My first ever successful summit of Humphreys, and my first attempt after turning back on my first try back in 2004. The elevation killed me then, and it certainly made a difference today. I've been hiking a lot this spring and have built up my endurance for both distance and elevation gain, so I decided I would try Humphreys. It looked like all the snow was melted on the south side and I figured there would still be patches of snow along the trail higher up, but I was definitely surprised by how often the snow covered the trail, and how deep it was.
Joel and I got a late start from Phoenix, and managed to get on the trail at 12:15. I was definitely struggling with oxygen on the relentless climb. It's not really steep, just relentless, but the weather was great. Sunny, maybe 50 degrees. I had some tightness in my calves, so we took frequent short breaks to try to get a little muscle recovery. We got faked out at the switchback where you head out to the B24 bomber crash due to an error on the topo map showing the elevation of 11,600, and 11,800, when in fact it is really only 10,600 and 10, 800!! Oh well! Once at the saddle, I zipped on my pant bottoms and put a fleece over the short-sleeved shirt I had been wearing so far. The breeze was clipping along nicely around 30mph, and we pressed on for the last mile to the summit. As we reached the last short climb to the peak, the wind picked up to crazy speed, probably around 50mph, and it was cold!
Due to our late start, we were the only ones on the peak, having recently passed the last group headed back down. We took refuge in the nicely built shelters, enjoyed a beer and had a sandwich. I took a few photos, and we decided to head back to the saddle to get out of the crazy wind.
In Flagstaff on the way up, I had noticed that there was a full moon, and it would be rising at about the same time that the sun would be setting. That typically results in a huge harvest-type moon and Joel decided it would make a great photo opportunity. I agreed. We decided that the moon rising over the inner basin would be a great shot, so we decided to wait at the saddle for a couple of hours for the sun to go down. It was cold. We both put on all our layers and tried to take a nap for while to kill the time.
My GPS was telling me the moonrise was 7:07, and the sunset at 7:11. Apparently it doesn't factor for elevation, because the sun didn't set until after 7:20. And there was no moon. Bizarre. The skies were quite hazy and we were assuming that there had to be clouds on the eastern horizon obscuring the moonrise. So after waiting that long, we did get to see some nice sunset colors, but no "supermoon" rising. :-(
We were eager to get going down the mountain, since it was getting colder and we knew most of the hike would be in the dark. The parts of the hike in the snow were treacherous coming up and we knew that it would be slow-going in those parts on the descent too. Joel's headlamp wouldn't work, and my extra batteries weren't solving the problem. He was able to use them in a flashlight, but carrying the flashlight is never the first choice. Oh well.
After hiking the first few minutes in natural twilight, we turned on our lights after we missed a switchback and found ourselves off the trail. After finding the trail again, we proceeded down, and that's when the night took a turn for the worse. I was walking across a deep patch of snow when I broke through the crust, my left leg dropping down more than knee-deep. I lost my balance and my body fell downward ... but my post-holed leg was stuck. I turned my knee and screamed in pain, finally pulling my leg out and sliding down the hill in the snow.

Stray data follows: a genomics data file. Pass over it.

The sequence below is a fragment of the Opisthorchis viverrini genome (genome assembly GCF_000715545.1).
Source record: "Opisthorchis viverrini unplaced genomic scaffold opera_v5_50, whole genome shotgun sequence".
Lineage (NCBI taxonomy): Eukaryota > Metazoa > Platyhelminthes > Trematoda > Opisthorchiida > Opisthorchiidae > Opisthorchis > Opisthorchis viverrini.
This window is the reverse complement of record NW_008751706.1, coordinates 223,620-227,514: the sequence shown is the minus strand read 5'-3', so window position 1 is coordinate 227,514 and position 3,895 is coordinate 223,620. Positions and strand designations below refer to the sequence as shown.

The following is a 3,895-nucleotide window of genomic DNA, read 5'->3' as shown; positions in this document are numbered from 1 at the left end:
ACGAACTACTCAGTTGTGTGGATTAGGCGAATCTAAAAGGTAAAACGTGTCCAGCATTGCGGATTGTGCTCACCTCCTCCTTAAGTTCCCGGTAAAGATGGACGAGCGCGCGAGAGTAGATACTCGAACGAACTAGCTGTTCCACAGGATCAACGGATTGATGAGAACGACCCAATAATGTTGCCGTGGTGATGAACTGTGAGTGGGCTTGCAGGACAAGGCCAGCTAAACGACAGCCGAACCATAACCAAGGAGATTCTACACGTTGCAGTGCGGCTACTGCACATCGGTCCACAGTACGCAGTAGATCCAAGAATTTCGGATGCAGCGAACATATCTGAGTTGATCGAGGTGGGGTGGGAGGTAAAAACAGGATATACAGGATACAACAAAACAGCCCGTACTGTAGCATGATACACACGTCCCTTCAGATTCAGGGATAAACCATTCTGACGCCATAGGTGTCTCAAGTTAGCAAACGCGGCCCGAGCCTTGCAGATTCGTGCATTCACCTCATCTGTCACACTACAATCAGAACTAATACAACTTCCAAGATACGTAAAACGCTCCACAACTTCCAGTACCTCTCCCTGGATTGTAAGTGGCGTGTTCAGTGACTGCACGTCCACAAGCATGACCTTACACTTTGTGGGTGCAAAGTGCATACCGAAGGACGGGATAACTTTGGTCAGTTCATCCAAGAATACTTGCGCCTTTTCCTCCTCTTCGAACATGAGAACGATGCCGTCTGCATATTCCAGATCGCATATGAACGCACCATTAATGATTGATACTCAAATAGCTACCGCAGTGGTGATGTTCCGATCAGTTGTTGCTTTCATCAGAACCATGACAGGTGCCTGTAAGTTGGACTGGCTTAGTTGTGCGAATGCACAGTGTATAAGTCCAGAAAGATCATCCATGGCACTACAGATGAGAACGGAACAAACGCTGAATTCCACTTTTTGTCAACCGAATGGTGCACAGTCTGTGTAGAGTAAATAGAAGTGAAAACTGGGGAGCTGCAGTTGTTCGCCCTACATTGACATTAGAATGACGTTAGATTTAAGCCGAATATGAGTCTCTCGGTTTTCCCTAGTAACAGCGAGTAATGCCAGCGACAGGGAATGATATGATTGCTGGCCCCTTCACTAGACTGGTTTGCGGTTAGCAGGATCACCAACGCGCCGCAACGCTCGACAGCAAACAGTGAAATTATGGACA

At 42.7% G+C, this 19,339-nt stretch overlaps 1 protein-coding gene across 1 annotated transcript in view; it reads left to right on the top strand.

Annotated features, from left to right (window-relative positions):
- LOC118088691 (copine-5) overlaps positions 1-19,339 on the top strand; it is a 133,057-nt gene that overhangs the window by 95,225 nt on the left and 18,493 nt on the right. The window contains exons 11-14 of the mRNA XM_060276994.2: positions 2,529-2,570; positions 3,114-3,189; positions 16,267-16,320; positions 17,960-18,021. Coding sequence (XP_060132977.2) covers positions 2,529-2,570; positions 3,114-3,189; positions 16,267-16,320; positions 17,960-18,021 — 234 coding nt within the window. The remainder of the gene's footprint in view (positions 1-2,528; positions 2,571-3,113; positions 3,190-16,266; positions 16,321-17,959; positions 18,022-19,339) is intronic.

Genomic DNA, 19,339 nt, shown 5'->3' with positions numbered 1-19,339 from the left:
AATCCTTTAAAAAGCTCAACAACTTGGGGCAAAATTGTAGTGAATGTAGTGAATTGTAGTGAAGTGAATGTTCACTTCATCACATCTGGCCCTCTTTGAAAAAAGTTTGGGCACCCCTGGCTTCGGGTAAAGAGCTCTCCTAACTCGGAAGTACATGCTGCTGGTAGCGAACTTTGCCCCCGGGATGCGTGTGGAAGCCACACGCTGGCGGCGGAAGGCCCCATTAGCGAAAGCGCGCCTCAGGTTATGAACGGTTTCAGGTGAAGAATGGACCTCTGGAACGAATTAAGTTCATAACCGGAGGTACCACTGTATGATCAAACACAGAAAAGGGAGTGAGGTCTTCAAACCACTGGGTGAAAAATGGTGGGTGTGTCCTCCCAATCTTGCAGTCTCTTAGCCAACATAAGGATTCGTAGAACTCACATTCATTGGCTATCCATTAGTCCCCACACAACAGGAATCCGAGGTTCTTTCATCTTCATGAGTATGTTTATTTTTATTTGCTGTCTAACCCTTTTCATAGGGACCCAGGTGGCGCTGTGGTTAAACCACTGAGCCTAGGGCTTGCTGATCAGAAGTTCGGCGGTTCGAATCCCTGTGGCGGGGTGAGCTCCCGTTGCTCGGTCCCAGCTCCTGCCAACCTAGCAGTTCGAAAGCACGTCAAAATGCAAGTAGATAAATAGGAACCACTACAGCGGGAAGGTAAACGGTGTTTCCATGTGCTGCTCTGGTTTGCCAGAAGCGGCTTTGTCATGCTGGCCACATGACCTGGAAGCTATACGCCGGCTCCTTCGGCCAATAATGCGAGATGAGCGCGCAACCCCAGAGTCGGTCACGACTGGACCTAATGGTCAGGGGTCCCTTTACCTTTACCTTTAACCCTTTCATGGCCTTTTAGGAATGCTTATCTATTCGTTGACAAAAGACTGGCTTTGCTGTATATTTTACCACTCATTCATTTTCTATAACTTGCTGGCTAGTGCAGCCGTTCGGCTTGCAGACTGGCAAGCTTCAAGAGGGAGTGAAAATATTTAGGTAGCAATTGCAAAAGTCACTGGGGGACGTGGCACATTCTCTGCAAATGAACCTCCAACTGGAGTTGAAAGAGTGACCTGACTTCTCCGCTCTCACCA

A quick mental and physical assessment had me realize that I hadn't broken anything, and could put some pressure on my knee. I immediately instructed Joel to get the Advil out of my pack, and I had a small handful to try to keep the inflamation down.
So we were at 11,500 feet, it was cold, dark, the trail was snowy, about 4 miles from the car, and I could barely walk. I was so happy to have somebody there just to keep me calm and focused. Joel gave me his two hiking poles so that I could use them to gimp down the mountain. It was very slow going. Sometimes I could move at what might've been about 1.5mph, and other times I could barely step more than one shoe-length at a time. I knew I could get down, and we just sort of decided that it might be midnight before we got back to the car.
I hobbled, and tripped, and whimpered my way down, traversing the snowy areas with extra care, refusing to look at my topo or gps since I knew I would be frustrated by the lack of progress. The switchbacks didn't come nearly often enough. When we finally got to the trail register, I reminded myself that it is absolutely nowhere near the trailhead! It might have taken another 45 minutes from there, and we got back to the car very relieved. Surprisingly, it had only taken about 3:20 to get down, which was amazing considering our pace!
We drove to Flagstaff to get some food, but lumberyard had stopped serving dinner. Beaver Street didn't disappoint, and we chowed down. It was after 2am when we got back to the valley, and after 3 before I was in bed. A trip to urgent care this morning resulted in xrays, knee-brace, crutches, vicodin, and an appointment for an MRI when the swelling goes down. So I'll be sitting on the couch with ice on my knee for a while. It's a torn meniscus, which can be all kinds of levels of good or bad. Only time will tell.
The injury sucks, but it was still a great day on the mountain, and a satisfactory accomplishment. Thank you Joel for your help and support! It made it so much easier to overcome the challenge!